Figure 1. A, Preoperative anteroposterior chest radiograph of case 1, demonstrating complete opacification of the right upper lobe as a result of the presence of a fluid-filled bronchogenic cyst. Downward bulging of the fissure is apparent. B, Intraoperative anteroposterior chest radiograph of the same patient taken after the appearance of oropharyngeal fluid, demonstrating absence of the right upper lobe cystic fluid visualized in the preoperative film.
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Figure 2. Preoperative computed tomography scan of the chest of case 1, demonstrating a 5 x 7 x 7 cm cystic lesion in the right upper lobe. An air fluid level is present within the lesion, and there is a suggestion of a communication with the right upper lobe bronchus.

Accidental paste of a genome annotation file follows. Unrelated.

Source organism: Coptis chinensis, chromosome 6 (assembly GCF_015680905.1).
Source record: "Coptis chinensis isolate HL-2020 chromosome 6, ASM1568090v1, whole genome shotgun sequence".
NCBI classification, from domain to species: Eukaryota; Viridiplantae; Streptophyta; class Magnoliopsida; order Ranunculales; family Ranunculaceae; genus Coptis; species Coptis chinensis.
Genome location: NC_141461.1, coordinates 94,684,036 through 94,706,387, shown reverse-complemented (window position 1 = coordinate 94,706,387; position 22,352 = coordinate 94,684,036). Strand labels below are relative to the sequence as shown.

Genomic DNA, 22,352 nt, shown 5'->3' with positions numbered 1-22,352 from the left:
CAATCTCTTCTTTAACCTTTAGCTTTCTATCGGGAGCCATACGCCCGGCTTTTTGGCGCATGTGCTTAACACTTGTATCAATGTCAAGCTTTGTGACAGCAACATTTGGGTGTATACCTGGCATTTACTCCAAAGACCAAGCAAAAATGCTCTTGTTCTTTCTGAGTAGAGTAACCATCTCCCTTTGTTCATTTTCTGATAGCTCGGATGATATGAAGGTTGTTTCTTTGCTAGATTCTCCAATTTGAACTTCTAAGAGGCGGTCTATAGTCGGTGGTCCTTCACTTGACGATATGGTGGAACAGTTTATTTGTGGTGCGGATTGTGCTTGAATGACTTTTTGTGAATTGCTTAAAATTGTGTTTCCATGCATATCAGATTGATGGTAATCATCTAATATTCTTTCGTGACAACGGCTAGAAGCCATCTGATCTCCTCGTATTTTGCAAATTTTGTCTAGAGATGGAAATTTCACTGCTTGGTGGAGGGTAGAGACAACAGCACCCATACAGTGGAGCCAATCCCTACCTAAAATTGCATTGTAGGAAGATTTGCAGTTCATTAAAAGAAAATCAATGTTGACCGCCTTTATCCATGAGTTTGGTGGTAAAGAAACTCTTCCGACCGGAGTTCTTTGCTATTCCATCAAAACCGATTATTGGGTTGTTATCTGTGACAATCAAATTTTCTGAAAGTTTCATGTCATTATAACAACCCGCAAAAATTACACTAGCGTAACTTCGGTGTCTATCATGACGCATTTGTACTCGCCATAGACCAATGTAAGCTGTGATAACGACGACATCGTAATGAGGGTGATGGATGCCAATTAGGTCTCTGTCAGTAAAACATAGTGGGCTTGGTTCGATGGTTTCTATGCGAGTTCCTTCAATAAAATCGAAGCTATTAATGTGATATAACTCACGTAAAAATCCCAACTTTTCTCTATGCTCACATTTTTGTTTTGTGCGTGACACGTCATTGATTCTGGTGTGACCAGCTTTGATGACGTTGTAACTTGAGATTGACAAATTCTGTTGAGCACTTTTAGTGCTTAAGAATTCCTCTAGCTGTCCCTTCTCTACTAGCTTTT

Figure 2. Preoperative computed tomography scan of the chest of case 1, demonstrating a 5 x 7 x 7 cm cystic lesion in the right upper lobe. An air fluid level is present within the lesion, and there is a suggestion of a communication with the right upper lobe bronchus.
Figure 2. Preoperative computed tomography scan of the chest of case 1, demonstrating a 5 x 7 x 7 cm cystic lesion in the right upper lobe. An air fluid level is present within the lesion, and there is a suggestion of a communication with the right upper lobe bronchus.